When photographing a building I work from early morning to late at night to showcase the architecture in a range of lighting conditions. The experience and emotions of a building get boiled down to the essentials and translated into photographs.

The suns position throughout the day is investigated beforehand and a plan of the desired images will be made. The most interesting compositions are carefully examined and the décor is arranged so the spaces will look their best in the images. The interaction between light and the space and making these collide perfectly is crucial to me. To realize this, often it’s necessary to subtract, shape or add light to the scene. The goal is not to create something unnatural but to work with the naturally occurring ambient light and where necessary enhance and embellish it.

To achieve a high quality end product, post processing of the images is a very important step in my workflow, that will often take as long or even longer then the work on location. Below are a few examples highlighting the differences between an image as it comes out of the camera, and the end result after exposure merging, lighting adjustments, color correction, perspective adjustments and blemish removal.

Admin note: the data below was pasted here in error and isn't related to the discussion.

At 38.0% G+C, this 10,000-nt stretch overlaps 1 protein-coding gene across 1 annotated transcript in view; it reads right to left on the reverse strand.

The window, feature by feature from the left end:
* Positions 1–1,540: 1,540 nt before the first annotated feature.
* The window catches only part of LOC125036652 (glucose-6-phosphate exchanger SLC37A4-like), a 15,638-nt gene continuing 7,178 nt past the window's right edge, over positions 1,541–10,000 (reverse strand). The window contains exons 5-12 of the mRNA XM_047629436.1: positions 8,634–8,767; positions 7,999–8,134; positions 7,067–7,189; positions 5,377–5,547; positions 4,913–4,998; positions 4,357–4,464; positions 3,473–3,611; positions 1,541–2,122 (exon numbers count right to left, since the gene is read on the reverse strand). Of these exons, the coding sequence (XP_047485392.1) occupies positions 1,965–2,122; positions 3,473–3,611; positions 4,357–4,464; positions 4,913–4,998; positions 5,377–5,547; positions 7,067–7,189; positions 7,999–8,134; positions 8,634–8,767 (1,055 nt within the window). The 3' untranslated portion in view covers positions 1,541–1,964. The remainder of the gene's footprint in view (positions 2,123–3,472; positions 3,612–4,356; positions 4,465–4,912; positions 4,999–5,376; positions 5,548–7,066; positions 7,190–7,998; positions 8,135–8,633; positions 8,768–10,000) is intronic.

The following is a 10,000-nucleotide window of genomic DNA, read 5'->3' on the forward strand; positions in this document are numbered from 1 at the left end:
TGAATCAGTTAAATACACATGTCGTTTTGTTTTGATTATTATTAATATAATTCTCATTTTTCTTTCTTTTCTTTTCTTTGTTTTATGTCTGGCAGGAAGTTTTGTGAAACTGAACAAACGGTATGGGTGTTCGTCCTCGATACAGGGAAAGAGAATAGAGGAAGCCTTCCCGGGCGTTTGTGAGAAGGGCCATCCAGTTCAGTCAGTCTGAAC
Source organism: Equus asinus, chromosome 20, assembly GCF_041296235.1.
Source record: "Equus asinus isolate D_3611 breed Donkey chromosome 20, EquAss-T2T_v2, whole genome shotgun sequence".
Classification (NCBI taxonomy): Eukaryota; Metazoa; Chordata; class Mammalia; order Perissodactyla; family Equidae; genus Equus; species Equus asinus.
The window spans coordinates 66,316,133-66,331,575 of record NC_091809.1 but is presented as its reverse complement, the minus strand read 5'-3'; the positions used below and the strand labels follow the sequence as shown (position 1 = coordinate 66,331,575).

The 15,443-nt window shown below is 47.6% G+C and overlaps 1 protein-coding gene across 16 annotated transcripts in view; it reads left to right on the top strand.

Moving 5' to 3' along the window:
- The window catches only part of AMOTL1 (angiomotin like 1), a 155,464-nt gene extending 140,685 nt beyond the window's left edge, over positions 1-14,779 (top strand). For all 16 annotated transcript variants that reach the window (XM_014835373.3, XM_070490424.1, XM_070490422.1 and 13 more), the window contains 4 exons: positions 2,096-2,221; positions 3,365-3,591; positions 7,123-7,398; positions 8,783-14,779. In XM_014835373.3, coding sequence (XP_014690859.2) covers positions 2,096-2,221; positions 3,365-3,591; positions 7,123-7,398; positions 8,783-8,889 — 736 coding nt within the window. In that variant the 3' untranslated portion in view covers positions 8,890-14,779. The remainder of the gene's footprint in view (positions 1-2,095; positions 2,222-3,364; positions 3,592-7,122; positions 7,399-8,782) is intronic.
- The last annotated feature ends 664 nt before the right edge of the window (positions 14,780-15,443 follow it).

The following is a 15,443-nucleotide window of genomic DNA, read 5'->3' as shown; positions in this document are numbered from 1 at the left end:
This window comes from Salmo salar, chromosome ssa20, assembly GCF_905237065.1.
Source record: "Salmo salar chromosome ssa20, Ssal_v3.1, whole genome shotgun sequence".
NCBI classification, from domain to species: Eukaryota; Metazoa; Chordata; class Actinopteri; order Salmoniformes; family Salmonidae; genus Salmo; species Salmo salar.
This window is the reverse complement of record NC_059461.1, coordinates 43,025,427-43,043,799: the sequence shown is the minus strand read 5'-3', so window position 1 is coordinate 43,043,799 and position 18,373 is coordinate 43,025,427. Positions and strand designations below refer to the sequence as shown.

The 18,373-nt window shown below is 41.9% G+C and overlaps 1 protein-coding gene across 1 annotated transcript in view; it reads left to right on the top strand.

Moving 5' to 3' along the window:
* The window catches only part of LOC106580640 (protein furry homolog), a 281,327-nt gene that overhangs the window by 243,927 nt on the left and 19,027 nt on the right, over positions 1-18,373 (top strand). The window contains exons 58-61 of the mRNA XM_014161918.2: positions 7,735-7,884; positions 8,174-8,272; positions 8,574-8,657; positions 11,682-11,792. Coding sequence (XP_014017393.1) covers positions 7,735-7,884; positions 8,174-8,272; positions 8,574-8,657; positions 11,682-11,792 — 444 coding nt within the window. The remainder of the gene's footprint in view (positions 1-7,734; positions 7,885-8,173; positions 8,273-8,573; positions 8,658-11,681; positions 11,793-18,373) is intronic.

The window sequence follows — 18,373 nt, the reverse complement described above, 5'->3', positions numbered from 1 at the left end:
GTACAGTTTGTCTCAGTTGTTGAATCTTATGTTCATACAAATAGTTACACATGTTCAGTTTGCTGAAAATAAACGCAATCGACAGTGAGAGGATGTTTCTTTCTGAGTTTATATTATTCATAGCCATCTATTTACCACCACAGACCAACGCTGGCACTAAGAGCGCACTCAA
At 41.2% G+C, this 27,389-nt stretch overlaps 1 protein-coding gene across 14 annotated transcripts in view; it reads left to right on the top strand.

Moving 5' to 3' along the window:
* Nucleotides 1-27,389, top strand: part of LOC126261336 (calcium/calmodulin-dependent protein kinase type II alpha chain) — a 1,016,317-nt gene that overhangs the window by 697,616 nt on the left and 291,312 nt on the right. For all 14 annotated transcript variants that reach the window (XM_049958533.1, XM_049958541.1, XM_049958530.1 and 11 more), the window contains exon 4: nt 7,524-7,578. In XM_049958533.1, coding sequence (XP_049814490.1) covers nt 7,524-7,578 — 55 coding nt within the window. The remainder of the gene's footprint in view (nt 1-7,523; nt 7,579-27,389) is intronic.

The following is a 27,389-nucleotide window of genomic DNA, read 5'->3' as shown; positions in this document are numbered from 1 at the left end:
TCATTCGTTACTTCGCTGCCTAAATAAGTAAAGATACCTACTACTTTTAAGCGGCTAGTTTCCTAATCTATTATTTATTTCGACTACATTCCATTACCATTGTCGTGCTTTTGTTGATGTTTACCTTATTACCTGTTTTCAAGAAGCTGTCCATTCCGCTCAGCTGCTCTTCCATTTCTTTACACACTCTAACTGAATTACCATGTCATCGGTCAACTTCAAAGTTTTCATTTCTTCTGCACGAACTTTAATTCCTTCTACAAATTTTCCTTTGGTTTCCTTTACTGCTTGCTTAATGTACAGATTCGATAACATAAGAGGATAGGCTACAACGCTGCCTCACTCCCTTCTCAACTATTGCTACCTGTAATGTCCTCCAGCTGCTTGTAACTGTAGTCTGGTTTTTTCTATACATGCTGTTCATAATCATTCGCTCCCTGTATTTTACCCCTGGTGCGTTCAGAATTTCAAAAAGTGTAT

Play with them to discover how I bring architecture to live.


Christian Boontjes - Naturecenter Before
Christian Boontjes - Naturecenter After


Christian Boontjes - Twilight WIP
Christian Boontjes - Twilight After


Christian Boontjes - Kitchen Before
Christian Boontjes - Kitchen After


Christian Boontjes - Museum Before
Christian Boontjes - Museum After


Christian Boontjes - Waterfront Before
Christian Boontjes - Waterfront After


Christian Boontjes - BnB Before
Christian Boontjes - BnB After